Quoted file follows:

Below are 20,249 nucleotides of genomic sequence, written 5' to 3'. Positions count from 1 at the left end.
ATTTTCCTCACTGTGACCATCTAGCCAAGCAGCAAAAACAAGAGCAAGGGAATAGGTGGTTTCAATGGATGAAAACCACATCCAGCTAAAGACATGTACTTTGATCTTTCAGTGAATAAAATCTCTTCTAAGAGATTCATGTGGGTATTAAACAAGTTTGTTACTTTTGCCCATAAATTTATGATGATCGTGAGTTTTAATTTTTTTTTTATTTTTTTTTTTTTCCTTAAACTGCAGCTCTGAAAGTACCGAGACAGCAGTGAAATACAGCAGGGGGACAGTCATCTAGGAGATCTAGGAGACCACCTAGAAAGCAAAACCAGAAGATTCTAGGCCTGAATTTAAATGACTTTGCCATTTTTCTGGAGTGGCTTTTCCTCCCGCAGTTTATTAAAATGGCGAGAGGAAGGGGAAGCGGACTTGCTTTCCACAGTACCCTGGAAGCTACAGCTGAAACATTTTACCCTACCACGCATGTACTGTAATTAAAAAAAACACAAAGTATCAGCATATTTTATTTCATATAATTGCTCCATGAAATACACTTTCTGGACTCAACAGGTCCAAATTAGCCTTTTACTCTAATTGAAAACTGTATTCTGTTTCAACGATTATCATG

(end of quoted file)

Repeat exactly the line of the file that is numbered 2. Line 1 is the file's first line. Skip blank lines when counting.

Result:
ATTTTCCTCACTGTGACCATCTAGCCAAGCAGCAAAAACAAGAGCAAGGGAATAGGTGGTTTCAATGGATGAAAACCACATCCAGCTAAAGACATGTACTTTGATCTTTCAGTGAATAAAATCTCTTCTAAGAGATTCATGTGGGTATTAAACAAGTTTGTTACTTTTGCCCATAAATTTATGATGATCGTGAGTTTTAATTTTTTTTTTATTTTTTTTTTTTTCCTTAAACTGCAGCTCTGAAAGTACCGAGACAGCAGTGAAATACAGCAGGGGGACAGTCATCTAGGAGATCTAGGAGACCACCTAGAAAGCAAAACCAGAAGATTCTAGGCCTGAATTTAAATGACTTTGCCATTTTTCTGGAGTGGCTTTTCCTCCCGCAGTTTATTAAAATGGCGAGAGGAAGGGGAAGCGGACTTGCTTTCCACAGTACCCTGGAAGCTACAGCTGAAACATTTTACCCTACCACGCATGTACTGTAATTAAAAAAAACACAAAGTATCAGCATATTTTATTTCATATAATTGCTCCATGAAATACACTTTCTGGACTCAACAGGTCCAAATTAGCCTTTTACTCTAATTGAAAACTGTATTCTGTTTCAACGATTATCATG